2004…I was 23. I’d been working for the Navy for less than six months. Living in California, traveling a lot. I had probably already gotten to the point where I knew more about RAM than most people who’d been working on it since I was in middle school (not to be conceited or anything, but totally likely). Still in my original apartment, living alone — not sure if I had bought any furniture or anything yet (or if my futon-mattress on the floor had started molding). I think by this time I had discovered Old Rasputin and started paying some attention to beer — associated with starting to date KrisDi, of course. She was most likely feeding me regularly. I had probably gotten my car running again and I had probably lost 30 pounds by commuting by bicycle in the meantime. I’m not sure if I’d been to Japan yet at this point. The other JPs and I had regular social events like barbecues and parties — maybe the most active and normal my social life has ever been.

1999…I was 18. I was in the middle of my first year of college, living in a dorm at NDSU (with a wrestler named Craig with whom I had absolutely nothing in common). Dating or conflicted about dating Meredith; possibly still conflicted about wanting to date Awz’s cousin. I was probably off of crutches from my 2nd knee surgery at this point. Actually, this might have been about the time that I walked a couple miles to get to PT for my knee, only to have the therapist tell me to go away because I had so taxed my knee walking out there. Of course, all my Beulah friends were still in Beulah, since this was the year I was supposed to graduate — this was before I got my scholarship at OU (or before it was effective, at least). I was hanging out with Abu, Wrong Ryan, John, Big Scary Dave, others of the same crowd. Smoking cigars from time to time. Hadn’t started to drink yet (was still zealously opposed to the idea of drinking). This was probably close to the time that Dave and I took a 12+ hour walk to Minnesota and back, bullshitting and smoking cigars. I walked a lot with my NDSU friends, and we bullshit a lot while walking. We watched horribly made horror movies (like Jason) and threw koosh balls at the TV to express amusement at their cheesiness. I listened to the Hitchhikers’ Guide to the Galaxy radio show on mp3 a couple times. I was an EE student, I had probably at least learned what Matlab scripting was. Napster didn’t exist, but I was starting to build an mp3 collection by somehow discovering and downloading them directly from other people’s computers via FTP. I probably still have some of those mp3. I remember marveling at having something like 120 mp3s (currently my kids have nearly 200 on their playlist, and I have 8-9k). I was driving the 1980 Cougar XR7 (RWD v8) I’d gotten when I was 15-16. My knee was too shitty to drive a clutch — I remember helping Wrong Ryan get his stickshift truck out of a snowbank (in a parking lot), and nearly collapsing with knee pain (I was in the driver seat, he was pushing).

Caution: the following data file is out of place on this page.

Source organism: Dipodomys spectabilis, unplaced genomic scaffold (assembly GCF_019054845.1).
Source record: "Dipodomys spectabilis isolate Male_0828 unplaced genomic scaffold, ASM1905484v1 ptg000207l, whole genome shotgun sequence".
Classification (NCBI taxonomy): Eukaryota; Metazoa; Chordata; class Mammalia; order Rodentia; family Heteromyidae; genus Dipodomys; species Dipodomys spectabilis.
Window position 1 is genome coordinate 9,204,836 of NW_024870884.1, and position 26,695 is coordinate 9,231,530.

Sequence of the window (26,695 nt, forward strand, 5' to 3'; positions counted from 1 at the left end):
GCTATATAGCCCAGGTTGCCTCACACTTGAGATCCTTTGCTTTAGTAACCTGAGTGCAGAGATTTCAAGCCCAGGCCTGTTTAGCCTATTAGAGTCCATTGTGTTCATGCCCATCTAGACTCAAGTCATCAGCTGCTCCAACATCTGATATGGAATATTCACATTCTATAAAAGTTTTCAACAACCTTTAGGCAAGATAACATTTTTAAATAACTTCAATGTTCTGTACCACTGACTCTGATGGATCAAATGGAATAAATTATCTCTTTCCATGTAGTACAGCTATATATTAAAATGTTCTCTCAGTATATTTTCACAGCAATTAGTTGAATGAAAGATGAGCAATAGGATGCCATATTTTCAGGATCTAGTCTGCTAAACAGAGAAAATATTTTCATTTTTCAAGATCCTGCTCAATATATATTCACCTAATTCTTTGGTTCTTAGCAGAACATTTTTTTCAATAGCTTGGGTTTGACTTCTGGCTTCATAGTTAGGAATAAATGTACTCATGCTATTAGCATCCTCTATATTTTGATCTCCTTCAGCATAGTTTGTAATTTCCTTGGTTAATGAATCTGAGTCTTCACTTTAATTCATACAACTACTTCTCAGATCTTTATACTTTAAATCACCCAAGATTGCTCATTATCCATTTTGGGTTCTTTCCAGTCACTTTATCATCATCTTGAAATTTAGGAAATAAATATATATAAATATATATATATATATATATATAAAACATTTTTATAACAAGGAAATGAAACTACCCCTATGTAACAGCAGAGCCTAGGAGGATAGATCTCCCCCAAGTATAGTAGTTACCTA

1994…I was 13. I was hanging out with JJ a lot, starting to discover “sexy movies” (like Johnny Be Good). I had a hernia surgery somewhere around this time, and this was about the time that I grew a foot in a year — going from one of the smallest kids and getting picked on a lot to being one of the tallest kids and being left the fuck alone. Also, my bones hurt. I remember doing stretches constantly in classes (I think I was trying to keep my muscles and tendons caught up with my skeleton). My 7th grade teacher hadn’t figured out that his pre-algebra extra credit scheme was dumb — if he followed it strictly, I would have gotten a 260% in the class. I understood it better than he did. He was more of a volleyball coach than a teacher. When I got in trouble, he wrote my older brother’s name on the board out of habit. I remember killing some kind of standardized testing that made me eligible for skipping math classes, or something similar. I think I was in track, or running long distance. I remember one particular event where somehow the coach pissed me off beyond my capacity to handle, and I ran something like 5 miles about twice as fast as everyone else while crying the whole time. I can’t remember if I was actually running hurdles at this time — I wasn’t good at it.

1989…I was 8. 2nd grade. Mrs. Swegarden was my teacher. I was learning to read. I think I was primarily hanging out with Awz at this time. There was a kid named Matthew that I hung out with — he may have moved away this year or the year before. I don’t remember what I was reading, but it was pretty simple stuff (Dick and Jane type).

1984…I was 3. I don’t remember anything for sure. We were probably in our second winter in North Dakota. I probably hadn’t met Awz yet. I have either a dream or a memory of when the house was being built — the driveway being piles of dirt, and my brother kicking me in the face and making my nose bleed.

Posted by snaotheus in Stuff I remember, 2 comments